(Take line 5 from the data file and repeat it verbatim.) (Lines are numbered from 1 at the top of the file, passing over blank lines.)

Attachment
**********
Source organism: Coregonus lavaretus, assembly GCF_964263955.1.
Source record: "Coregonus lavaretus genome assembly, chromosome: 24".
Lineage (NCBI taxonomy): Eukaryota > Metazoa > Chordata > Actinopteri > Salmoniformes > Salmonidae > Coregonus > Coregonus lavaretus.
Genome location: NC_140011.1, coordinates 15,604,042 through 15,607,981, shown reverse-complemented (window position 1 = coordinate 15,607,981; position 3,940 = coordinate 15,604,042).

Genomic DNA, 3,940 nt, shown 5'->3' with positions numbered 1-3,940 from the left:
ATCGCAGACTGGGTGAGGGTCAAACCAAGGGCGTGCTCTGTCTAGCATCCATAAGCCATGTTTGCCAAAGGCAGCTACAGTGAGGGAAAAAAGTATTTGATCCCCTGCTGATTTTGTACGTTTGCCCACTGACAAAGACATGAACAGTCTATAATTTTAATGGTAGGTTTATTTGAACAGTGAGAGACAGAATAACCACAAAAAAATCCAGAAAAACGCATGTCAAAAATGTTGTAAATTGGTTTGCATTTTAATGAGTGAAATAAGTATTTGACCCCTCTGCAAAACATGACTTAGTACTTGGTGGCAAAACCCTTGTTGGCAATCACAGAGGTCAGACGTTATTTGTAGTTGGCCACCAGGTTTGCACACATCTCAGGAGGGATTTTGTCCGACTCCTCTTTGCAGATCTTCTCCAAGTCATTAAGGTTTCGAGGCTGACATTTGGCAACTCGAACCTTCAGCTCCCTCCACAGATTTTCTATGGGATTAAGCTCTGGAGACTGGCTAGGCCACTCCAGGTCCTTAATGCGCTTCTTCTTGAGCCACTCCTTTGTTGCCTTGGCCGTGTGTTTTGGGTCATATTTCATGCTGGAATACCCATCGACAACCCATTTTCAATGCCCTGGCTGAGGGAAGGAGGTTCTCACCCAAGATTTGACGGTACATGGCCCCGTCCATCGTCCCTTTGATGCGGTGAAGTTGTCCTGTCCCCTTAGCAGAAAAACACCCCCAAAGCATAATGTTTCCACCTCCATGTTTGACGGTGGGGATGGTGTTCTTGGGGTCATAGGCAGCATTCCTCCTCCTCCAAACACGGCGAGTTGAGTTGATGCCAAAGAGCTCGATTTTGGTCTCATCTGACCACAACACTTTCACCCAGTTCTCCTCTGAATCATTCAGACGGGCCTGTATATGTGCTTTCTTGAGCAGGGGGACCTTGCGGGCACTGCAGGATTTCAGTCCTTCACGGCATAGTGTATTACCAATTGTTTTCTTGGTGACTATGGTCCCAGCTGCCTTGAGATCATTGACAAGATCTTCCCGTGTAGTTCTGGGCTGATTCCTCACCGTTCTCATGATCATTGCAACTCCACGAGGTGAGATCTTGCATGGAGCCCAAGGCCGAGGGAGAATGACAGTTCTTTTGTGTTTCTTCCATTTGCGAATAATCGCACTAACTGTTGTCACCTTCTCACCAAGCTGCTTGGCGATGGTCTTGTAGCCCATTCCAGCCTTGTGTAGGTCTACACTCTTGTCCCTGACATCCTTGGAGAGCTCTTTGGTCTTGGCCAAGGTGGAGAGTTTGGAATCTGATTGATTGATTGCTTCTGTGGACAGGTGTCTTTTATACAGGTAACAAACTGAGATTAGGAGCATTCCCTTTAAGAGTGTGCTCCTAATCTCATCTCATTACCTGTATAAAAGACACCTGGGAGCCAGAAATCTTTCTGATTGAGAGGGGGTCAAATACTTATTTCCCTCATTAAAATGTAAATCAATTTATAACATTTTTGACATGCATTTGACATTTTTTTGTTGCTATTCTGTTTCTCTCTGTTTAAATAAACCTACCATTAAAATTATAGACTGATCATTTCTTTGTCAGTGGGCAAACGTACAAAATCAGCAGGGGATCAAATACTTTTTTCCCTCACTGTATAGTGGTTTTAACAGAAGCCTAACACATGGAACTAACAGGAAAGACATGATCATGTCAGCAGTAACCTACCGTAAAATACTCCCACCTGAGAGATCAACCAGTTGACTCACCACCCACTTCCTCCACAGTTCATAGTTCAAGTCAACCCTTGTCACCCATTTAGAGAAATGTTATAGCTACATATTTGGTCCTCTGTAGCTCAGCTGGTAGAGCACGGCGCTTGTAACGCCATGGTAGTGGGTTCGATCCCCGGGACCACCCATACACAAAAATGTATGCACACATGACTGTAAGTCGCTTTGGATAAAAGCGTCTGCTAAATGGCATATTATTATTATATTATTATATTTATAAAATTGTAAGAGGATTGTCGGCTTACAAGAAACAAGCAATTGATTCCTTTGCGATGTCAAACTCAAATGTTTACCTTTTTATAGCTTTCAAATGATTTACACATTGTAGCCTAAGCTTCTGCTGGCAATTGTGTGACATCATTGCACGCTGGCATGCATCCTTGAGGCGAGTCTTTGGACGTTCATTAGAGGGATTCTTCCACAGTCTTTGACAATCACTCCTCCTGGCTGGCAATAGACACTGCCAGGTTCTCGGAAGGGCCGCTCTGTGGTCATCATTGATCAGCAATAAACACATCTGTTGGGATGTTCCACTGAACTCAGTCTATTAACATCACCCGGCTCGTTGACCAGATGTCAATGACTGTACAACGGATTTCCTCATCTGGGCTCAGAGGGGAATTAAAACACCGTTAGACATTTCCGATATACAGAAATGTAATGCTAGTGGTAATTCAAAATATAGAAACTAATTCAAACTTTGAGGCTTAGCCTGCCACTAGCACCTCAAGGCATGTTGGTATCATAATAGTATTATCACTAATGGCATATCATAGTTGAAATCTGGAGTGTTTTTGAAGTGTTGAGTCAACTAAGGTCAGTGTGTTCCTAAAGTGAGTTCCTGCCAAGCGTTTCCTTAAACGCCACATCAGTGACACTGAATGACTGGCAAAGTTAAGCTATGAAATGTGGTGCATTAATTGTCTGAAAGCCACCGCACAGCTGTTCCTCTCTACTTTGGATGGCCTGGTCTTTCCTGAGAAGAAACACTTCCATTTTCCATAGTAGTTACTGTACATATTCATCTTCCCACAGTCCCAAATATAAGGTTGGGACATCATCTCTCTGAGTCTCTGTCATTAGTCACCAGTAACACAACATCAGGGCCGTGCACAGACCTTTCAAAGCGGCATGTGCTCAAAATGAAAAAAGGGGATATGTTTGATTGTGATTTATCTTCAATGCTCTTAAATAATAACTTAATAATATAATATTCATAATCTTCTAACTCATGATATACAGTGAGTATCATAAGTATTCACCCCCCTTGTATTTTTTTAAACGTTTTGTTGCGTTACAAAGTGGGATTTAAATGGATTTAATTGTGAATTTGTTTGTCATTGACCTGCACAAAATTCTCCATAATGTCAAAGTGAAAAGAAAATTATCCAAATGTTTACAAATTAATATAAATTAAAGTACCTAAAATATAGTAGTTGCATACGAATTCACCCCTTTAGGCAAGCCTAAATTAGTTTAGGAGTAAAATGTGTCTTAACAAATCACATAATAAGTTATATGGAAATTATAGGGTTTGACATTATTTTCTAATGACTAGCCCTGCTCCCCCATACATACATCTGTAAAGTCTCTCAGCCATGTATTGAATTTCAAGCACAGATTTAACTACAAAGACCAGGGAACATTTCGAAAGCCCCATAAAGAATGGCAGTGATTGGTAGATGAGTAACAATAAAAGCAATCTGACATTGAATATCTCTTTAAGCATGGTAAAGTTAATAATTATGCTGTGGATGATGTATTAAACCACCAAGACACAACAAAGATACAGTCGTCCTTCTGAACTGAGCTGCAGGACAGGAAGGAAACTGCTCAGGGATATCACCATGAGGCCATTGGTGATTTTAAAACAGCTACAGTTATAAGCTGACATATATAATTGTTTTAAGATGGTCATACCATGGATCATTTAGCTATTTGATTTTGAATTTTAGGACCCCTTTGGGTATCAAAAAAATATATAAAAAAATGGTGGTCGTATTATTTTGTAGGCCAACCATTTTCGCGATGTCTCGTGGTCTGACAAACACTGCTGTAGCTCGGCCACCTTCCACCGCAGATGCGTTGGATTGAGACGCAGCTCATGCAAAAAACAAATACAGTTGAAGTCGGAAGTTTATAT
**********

Genomic DNA, 3,940 nt, shown 5'->3' with positions numbered 1-3,940 from the left: